Putting Wine Awards on The Bottle: A Study on Consumer Purchase Behavior

Over the years, number of wine competitions and wine awards in existence have skyrocketed.  Years ago, there might have been a handful of competitions, while nowadays, it’s impossible to keep track of how many there are.  It seems everyone and their mother has hosted a wine competition, and all it takes to win a medal is to show up and don’t make the judges retch.

When attempting to select wine, many studies have examined the effect of extrinsic cues (i.e. brand, vintage, grape(s), country of origin, other label information) on wine selection and purchase, with wine awards included.  Some have found that wine awards are relatively low in importance, while others found them much more important when it comes down to wine purchase selection.

Photo courtesy Flickr user Ben Tsai

Are displaying wine awards on a bottle of wine effective in getting people to purchase the wine? The answer, according to a new study published in the Journal of Retailing and Consumer Services, is somewhat complicated.

Brief Methods

A group from the University of Otago (NZ) performed a qualitative study using focus groups to gain a better understanding of how consumers perceive wine awards on a bottle, and how these awards influence their purchase decisions in the store.

4 focus groups took place (1.5hrs each) between November 2011-June 2012 in Dunedin, NZ. The primary researcher moderated the discussions, and used the same questions as a guide to get through each session.

44 people participated in this study (50% women). Participants completed questionnaires to determine their involvement or familiarization with wine, as well as socio-demographics.  Participants were placed in specific focus groups based upon their answers to the wine involvement questionnaire.

Within each focus group, there was a mix of participants self-reporting as experts, high involvement consumers, medium involvement consumers, low involvement consumers, and wine beginners. Not all categories were represented in every focus group.

During the focus groups, questioning started with an “ice-breaker” to encourage participation, then the conversations continued based upon questions related to general food and beverage awards in New Zealand, participants’ use of wine awards when making a purchase decision, and participants’ general awareness of how many wine awards there are.

Selected Results

  • Three themes emerged from the focus groups:
    • A sense of skepticism from the considerable number of wine awards.
    • Concern over confusing and sometimes misleading nature of wine awards.
    • Concern over lack of transparency in wine awards.
  • Regarding the skepticism of the large number of wine awards:
    • Participants mentioned they often see more wine bottles with wine award stickers than without.
    • Some thought the wine award stickers were present just to make the bottles “look prettier”.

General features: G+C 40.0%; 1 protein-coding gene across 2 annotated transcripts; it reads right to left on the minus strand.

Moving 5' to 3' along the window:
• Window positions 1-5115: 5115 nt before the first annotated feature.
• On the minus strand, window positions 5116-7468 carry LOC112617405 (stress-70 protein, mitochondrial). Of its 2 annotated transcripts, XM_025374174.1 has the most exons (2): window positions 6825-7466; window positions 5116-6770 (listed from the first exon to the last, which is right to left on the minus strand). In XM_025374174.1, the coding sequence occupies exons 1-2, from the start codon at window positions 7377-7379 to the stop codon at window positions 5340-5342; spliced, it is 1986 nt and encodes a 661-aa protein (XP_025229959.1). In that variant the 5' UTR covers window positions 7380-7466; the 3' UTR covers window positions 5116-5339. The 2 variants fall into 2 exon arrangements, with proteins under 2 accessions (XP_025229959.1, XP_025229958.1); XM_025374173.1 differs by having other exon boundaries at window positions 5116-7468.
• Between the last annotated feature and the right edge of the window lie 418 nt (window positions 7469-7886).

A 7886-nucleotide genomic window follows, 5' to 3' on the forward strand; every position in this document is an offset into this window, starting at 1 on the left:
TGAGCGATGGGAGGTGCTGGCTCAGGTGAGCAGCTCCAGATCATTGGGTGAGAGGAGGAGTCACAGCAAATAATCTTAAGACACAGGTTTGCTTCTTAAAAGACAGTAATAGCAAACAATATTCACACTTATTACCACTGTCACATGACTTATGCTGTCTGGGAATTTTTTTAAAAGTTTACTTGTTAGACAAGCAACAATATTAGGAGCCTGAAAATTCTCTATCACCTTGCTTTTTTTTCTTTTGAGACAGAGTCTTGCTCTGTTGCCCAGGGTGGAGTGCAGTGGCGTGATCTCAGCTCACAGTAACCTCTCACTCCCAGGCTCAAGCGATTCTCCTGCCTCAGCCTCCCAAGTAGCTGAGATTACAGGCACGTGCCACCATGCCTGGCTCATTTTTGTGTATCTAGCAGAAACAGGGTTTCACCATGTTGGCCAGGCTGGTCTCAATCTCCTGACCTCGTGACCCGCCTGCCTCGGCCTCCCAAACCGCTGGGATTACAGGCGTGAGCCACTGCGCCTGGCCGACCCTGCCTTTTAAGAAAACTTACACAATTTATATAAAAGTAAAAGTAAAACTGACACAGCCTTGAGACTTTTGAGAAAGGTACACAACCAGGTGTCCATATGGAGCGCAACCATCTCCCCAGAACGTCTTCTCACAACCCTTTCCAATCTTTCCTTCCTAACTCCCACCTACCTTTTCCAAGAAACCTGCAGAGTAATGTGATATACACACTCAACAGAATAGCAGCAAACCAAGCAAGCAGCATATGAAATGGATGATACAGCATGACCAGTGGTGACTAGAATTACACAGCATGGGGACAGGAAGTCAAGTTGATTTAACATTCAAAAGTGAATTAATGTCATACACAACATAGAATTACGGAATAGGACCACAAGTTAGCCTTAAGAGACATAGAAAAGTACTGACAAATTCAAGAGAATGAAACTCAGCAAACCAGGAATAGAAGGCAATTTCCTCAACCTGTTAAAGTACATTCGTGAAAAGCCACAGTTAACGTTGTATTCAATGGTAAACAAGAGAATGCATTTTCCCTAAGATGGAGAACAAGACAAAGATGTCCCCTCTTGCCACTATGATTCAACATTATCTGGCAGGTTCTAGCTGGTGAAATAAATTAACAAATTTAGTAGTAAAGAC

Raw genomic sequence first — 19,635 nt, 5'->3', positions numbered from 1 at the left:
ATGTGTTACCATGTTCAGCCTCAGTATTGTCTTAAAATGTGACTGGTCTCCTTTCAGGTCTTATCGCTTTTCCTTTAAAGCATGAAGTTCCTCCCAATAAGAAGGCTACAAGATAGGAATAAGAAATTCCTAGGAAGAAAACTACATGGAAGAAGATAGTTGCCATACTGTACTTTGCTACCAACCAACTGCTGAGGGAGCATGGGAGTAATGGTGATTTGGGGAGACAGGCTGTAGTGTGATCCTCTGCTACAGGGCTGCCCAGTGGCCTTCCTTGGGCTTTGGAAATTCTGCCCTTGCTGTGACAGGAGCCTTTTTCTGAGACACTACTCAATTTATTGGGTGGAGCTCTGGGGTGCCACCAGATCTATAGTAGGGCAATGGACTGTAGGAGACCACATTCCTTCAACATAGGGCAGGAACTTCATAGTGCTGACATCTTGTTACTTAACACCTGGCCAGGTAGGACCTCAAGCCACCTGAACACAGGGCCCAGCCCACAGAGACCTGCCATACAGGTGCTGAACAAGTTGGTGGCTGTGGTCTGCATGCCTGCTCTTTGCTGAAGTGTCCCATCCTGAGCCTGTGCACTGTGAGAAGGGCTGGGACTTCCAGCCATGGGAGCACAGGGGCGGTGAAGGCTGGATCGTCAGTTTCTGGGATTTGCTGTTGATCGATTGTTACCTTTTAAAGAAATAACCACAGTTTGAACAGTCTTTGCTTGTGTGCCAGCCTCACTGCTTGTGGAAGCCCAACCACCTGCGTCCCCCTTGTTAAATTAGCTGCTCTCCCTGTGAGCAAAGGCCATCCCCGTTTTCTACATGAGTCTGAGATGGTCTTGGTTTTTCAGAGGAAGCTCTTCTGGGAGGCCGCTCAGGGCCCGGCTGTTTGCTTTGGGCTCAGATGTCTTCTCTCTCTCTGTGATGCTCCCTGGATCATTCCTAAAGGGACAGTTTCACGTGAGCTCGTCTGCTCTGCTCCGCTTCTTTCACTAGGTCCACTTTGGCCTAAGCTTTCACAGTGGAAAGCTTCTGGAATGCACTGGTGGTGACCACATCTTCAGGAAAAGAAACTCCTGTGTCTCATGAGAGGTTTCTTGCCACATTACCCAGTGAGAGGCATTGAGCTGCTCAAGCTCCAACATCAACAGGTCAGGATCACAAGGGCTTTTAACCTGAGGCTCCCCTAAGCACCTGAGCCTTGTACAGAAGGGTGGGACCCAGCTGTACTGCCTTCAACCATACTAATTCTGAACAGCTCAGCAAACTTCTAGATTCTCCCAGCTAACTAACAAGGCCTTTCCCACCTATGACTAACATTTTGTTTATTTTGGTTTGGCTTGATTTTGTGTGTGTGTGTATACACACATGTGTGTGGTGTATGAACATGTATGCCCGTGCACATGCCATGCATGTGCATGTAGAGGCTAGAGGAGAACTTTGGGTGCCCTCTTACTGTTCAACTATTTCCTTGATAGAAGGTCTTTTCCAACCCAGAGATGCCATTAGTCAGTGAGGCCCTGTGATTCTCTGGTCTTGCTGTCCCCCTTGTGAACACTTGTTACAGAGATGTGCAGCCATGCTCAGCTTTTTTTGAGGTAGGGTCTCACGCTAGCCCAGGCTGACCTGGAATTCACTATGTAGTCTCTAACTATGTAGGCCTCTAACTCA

• Those with higher levels of involvement said that in the past, a wine award would have meant the wine was high quality, but now the presence of a wine award sticker on the bottle could mean nothing at all.

Quoting a medium-involvement consumer:

“Ten years ago, I would go into the supermarket and see a bottle with an award and think that has an award and that must be good. Whereas now, I’m a bit more cynical around those labels I have to say…yes, it is my growing knowledge that allows me to be more cynical.”

  • Some participants said they don’t trust a wine award on a bottle because of “lack of awareness” of the award.
  • Photo courtesy Flickr user Ruth Hartnup

    Regarding the concern over “confusing or misleading nature” of wine awards:

    • Participants mentioned they often see a wine award on the bottle, and buy it without paying attention to what the award was for. Then, when they got home, they realized it was something meaningless and felt misled.

Quoting a high-involvement consumer:

“The bottle had a trophy sticker but by reading the label it said that it was the best wine with pizza award.”

  • Other participants were confused over the nature of an award.
  • Regarding the concern over the lack of transparency in wine awards:
    • Some participants said knowing the judges might help them interpret the results.
    • Some high- and medium-involvement consumers said there wasn’t enough information present regarding criteria they used for assigning awards to a given wine.
      • This concern was greater when a more expensive bottle was being considered.
    • Wine beginners showed no interest in the judging process or how wine awards were handed out.
  • How wine awards were used by consumers in the decision-making process:
    • Despite all concerns and criticisms of wine awards made by the focus group participants, all of them said that they do use wine awards in their decision-making process. HOW they used them differed between involvement levels.
    • High-involvement consumers tended to consider only more prestigious wine awards in their purchase decision process.
    • Most medium-involvement consumers, some low-involvement consumers, and all wine beginners tended to use wine awards as a guide to help them select a wine they didn’t know anything about or a special occasion wine.
    • Some low-involvement consumers and all wine beginners tended to be drawn to a wine award because the sticker made the bottle “look nice”.
    • Some medium- and low-involvement consumers used wine awards when choosing a wine that was on sale or was in a cheaper price range.

Quoting a medium-involvement consumer:

“I put more focus on the price at the moment, but if there are two wines in similar prices and one has got an award, I will be more tempted to go for the awards, but if it costs more, I wouldn’t.”

  • Some medium- and low-involvement consumers used wine awards when choosing a wine as a gift.
  • Low-involvement consumers and wine beginners were not willing to pay more for a wine with an award, as they claimed these wines were too expensive to begin with.
  • Some medium-involvement consumers said they would be willing to pay more for a wine with an award, as to them, the award indicated higher quality.